Parshat Vayeshev

Torah Reading for Week of December 6 – December 12, 2009

“Mirror Ball and Chanukah Light”

by Rabbi Yocheved Mintz ’04

When Donny Osmond danced his way to the mirrored ball trophy of “Dancing with the Stars” last week, I could not help but remember his portrayal of Joseph in “Joseph and the Technicolor Dreamcoat.” That musical helped thousands of youngsters get into the Joseph story. And ironically, here we are, once again, at the point of our annual cycle where we encounter the ups and downs (literally) of the story of Joseph.

This Shabbat we also begin the holiday of Chanukah just when we read Parshat VayeshevVayeshev is filled with parent-child interactions, dreams and visions, youthful hubris, and sibling rivalry so creatively interpreted in the musical; but the biblical account contains what many contend is the turning point of Jewish history, when Joseph is thrown into the pit by his jealous brothers and is sold into Egyptian slavery. So, what could the story of Joseph have in common with Chanukah, the Festival of Lights?

In the Babylonian Talmud, Massechet Shabbat, Amud 22a), there is a convergence of statements that are also found separately elsewhere in rabbinic literature but, when put side-by-side, are fairly pertinent to this query. First, as a digression from the topic of Shabbat candles, Rabbi Tanchum teaches that the kindling of the Chanukah lights cannot be higher than 20 cubits, about 13 feet, off the ground, or they will not fulfill the mitzvah of pirsuma d’nisa, publicizing the miracle, an important part of Chanukah. This is juxtaposed with his comment on Vayeshev, when he notes that narrative of Joseph’s being thrown into the pit is described by two phrases: “HaBor raak,” the pit was empty, and “Ayn bo mayim” there was no water in it (Genesis 37:24). The miraculous survival of Joseph in what might have been a scorpion-filled pit and his later ascendancy to new heights are totally astonishing, for each is accompanied by Divine providence. And the juxtaposition of the discussion of the height of the Chanukah lights and the depth of the pit into which Joseph had been thrown has an especially strong message at Chanukah; for as we approach the darkest time of the year, we are to be reminded by the lights of the Chanukiah, to keep a sense of perspective and to keep miracles in sight.

This year, the message has added significance. Many of us are dealing with the very real pits of despair being felt by people suffering from the lack of parnassah, loss of home, and, more important, loss of hope. The candles of Shabbat and Chanukah are beacons of separation, unity, and always, always hope. Furthermore, many congregations have earmarked this Shabbat as “Human Rights Shabbat”, when we rededicate ourselves to seeking the spark of the Divine in every human; renew our determination to obliterate human trafficking and the slavery that still exists, diligently work to eliminate the use of governmentally sanctioned torture, and ensure that the right to due process is being upheld, just as the Universal Declaration of Human Rights, ratified over 61 years ago, affirms the ancient Jewish tenet, that every human being is created b’tzelem Elohim, in the image of the Almighty.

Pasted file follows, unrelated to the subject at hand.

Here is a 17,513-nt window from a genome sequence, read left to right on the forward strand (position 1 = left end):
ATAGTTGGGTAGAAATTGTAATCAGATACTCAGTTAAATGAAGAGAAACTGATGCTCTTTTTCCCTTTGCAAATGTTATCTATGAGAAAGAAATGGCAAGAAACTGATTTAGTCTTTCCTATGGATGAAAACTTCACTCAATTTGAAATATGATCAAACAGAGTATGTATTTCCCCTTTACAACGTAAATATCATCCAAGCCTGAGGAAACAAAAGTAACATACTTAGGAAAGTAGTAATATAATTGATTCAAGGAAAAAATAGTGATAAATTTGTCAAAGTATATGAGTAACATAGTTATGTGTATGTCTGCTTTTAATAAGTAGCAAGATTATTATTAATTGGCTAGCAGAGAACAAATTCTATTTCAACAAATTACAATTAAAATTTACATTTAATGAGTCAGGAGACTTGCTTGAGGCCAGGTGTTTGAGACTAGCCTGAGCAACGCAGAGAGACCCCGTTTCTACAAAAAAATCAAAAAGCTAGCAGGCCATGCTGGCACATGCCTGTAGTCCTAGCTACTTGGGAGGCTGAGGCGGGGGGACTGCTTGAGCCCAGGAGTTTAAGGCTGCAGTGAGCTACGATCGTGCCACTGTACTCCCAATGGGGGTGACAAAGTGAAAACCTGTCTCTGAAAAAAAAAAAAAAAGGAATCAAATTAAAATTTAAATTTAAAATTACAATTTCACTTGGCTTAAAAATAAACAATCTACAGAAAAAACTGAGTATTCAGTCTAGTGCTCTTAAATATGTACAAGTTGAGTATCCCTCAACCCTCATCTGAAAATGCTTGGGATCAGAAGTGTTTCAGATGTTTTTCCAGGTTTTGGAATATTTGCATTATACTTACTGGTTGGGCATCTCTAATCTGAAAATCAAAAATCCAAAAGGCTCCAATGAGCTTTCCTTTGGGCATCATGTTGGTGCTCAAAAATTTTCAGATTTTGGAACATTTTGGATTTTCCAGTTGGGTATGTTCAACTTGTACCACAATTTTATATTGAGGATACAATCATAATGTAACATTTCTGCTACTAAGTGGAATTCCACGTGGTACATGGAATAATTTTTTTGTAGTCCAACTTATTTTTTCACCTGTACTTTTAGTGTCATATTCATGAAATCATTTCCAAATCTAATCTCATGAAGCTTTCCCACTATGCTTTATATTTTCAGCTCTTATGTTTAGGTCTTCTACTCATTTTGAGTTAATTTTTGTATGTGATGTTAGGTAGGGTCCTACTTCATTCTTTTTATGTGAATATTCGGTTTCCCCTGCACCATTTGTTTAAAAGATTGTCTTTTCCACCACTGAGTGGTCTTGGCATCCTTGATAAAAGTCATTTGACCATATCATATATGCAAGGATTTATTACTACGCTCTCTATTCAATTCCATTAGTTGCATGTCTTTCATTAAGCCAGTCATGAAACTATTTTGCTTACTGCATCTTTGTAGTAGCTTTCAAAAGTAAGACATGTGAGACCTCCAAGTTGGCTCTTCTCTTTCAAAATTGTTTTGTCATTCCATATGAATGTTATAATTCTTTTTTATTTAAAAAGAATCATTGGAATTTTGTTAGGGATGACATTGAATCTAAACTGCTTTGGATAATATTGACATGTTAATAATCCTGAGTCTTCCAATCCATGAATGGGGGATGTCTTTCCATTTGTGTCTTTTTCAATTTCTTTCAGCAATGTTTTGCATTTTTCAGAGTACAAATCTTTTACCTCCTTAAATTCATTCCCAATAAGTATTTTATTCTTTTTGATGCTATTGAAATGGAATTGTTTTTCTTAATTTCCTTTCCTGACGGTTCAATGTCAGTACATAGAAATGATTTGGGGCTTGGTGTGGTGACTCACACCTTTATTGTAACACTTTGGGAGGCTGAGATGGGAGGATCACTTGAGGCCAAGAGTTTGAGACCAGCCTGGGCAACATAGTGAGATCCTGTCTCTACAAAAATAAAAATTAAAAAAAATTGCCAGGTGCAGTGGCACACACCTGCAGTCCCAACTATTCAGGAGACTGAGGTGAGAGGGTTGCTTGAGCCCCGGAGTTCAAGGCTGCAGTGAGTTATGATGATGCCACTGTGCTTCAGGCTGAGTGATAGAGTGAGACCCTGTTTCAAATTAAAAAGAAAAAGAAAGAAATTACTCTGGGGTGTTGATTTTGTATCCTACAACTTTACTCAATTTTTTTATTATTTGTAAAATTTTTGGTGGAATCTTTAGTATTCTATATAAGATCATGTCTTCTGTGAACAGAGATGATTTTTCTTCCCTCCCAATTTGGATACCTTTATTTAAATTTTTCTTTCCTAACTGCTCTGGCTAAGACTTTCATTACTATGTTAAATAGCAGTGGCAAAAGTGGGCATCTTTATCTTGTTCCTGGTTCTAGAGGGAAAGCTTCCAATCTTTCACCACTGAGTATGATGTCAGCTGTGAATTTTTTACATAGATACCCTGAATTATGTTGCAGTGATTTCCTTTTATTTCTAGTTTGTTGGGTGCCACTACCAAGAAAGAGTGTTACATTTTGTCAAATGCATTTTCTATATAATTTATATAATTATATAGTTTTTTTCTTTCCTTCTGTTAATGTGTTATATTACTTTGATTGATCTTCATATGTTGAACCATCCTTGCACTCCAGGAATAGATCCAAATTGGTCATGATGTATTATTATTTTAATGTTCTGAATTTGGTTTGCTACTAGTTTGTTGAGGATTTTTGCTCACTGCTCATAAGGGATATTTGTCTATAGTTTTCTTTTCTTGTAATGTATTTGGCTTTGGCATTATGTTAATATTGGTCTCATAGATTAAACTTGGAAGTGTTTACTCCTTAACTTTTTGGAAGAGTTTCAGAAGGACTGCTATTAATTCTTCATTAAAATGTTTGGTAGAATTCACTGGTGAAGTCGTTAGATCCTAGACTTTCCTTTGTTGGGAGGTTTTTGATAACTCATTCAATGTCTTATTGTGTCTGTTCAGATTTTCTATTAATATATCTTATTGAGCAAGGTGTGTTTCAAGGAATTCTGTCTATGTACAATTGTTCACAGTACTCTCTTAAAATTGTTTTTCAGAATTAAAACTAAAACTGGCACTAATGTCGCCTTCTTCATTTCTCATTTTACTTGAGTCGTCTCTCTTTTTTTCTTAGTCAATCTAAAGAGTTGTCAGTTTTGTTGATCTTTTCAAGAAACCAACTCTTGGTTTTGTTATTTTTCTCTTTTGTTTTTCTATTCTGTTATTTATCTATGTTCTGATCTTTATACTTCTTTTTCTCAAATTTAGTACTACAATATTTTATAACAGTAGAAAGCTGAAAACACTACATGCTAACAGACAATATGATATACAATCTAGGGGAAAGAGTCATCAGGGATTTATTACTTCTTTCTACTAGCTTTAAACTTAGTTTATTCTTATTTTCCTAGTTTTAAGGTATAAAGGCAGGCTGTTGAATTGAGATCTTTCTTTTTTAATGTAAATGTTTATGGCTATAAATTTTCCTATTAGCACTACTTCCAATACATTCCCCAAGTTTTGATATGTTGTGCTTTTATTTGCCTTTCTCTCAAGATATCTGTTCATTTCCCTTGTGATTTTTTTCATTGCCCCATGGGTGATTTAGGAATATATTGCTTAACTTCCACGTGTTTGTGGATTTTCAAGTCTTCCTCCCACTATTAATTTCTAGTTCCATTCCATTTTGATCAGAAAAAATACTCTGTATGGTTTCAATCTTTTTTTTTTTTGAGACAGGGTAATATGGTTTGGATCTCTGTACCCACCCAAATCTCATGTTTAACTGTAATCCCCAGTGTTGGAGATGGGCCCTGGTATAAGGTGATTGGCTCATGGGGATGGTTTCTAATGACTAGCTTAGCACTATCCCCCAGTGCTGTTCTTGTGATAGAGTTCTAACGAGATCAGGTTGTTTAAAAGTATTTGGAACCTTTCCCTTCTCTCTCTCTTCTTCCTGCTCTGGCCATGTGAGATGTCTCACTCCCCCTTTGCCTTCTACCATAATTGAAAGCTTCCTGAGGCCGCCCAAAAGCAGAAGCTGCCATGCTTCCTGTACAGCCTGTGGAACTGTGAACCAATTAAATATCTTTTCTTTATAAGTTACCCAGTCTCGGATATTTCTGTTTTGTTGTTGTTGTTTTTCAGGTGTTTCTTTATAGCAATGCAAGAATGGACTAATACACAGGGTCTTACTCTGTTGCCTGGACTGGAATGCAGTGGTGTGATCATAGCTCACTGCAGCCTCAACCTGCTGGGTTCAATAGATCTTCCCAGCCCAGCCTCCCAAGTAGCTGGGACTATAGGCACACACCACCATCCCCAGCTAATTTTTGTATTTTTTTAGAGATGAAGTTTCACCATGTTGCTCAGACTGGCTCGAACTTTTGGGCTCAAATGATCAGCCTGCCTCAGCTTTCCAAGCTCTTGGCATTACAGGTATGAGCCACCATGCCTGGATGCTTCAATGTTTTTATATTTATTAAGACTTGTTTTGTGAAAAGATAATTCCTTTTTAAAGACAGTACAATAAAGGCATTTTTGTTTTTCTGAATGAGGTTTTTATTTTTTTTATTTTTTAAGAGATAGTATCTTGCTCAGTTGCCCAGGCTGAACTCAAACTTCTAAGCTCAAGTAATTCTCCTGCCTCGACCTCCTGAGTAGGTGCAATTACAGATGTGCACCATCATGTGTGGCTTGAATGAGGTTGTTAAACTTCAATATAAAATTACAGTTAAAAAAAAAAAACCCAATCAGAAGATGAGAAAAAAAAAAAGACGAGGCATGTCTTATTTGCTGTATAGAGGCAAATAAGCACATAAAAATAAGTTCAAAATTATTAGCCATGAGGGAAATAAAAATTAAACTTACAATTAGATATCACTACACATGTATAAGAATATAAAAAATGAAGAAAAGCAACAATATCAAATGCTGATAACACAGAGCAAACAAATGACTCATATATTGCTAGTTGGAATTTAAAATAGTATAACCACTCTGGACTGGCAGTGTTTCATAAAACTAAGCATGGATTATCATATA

May this Shabbat of Parshat Vayeshev, Chanukah, and Human Rights see us rededicate ourselves to pursuing righteousness and seeking out the Divine spark in one-another. As we light our candles this Chanukah, may they remind us to appreciate the small miracles that abound in our lives, every day, and may we be thankful for them. May this Chanukah remind us of our responsibilities to our past and to our future. May we strive to enrich our lives with the meaning of our Jewish heritage and may we demonstrate our Jewish values wherever we may go. May we gain the strength to face the challenges of contemporary life by moving our Jewish faith from the periphery to the core of our very being; and may the glow of our Chanukah candles light our paths to healing, reconciliation, and peace. And may we dance around the Chanukiah with all the grace, panache, and joy of the star of Joseph and the Technicolor Dreamcoat…and this year’s winner of Dancing with the Stars!

Shabbat Shalom u-M’vorach
V’Chag Urim Sameiach

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